Although mass media continue to play a key role in translating scientific uncertainty for public discourse, communicators of climate science are becoming increasingly aware of their own role in shaping scientific messages in the news. As an example of how future media research can provide relevant feedback to climate communicators, the present study examines the ways in which grammatical and word choices represent and construct uncertainty in news reporting about the Intergovernmental Panel on Climate Change (IPCC). Qualifying and hedging language and other “epistemic markers” are analyzed in four newspapers during 2001 and 2007: the New York Times and Wall Street Journal from the USA and El País and El Mundo from Spain. Though the US newspapers contained a higher density of epistemic markers and used more ambiguous grammatical constructs of uncertainty than the Spanish newspapers, all four media sources chose similar words when questioning the certainty around climate change. Moreover, the density of epistemic markers in each newspaper either remained the same or increased with time, despite ever-growing scientific agreement that human activities modify global climate. While the US newspapers increasingly adopted IPCC language to describe climate uncertainties, they also exhibited an emerging tendency to construct uncertainty by highlighting differences between IPCC reports or between scientific predictions and observations. The analysis thus helps identify articulations of uncertainty that will shape future media portrayals of climate science across varying cultural and national contexts.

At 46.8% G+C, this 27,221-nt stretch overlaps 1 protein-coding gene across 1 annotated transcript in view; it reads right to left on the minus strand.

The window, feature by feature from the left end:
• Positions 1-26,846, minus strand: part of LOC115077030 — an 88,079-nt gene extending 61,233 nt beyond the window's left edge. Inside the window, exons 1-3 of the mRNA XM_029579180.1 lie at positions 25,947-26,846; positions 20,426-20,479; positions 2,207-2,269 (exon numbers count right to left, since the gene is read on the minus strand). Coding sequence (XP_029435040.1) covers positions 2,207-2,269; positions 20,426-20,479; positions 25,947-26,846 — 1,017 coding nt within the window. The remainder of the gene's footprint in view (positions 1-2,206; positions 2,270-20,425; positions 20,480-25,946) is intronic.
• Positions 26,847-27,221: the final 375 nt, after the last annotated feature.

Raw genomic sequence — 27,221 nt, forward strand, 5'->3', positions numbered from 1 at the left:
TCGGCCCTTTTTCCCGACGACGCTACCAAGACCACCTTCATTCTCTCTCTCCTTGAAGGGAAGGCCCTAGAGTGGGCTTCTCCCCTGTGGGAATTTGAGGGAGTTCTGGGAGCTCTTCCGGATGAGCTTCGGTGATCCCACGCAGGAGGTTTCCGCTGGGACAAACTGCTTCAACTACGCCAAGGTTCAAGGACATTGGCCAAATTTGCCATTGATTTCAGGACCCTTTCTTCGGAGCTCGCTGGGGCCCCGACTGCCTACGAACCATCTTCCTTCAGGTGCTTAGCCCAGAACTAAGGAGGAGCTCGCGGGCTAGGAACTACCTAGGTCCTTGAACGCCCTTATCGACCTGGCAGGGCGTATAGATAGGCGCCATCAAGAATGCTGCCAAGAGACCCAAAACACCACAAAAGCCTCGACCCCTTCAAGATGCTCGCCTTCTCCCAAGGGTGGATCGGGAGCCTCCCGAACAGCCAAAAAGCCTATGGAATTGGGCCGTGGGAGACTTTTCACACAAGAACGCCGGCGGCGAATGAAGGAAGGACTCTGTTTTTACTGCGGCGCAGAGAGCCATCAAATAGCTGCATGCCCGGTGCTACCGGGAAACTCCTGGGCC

; Boykoff, M.T
; Giangola, L
How Grammatical Choice Shapes Media Representations of Climate (Un)certainty Environmental Communication
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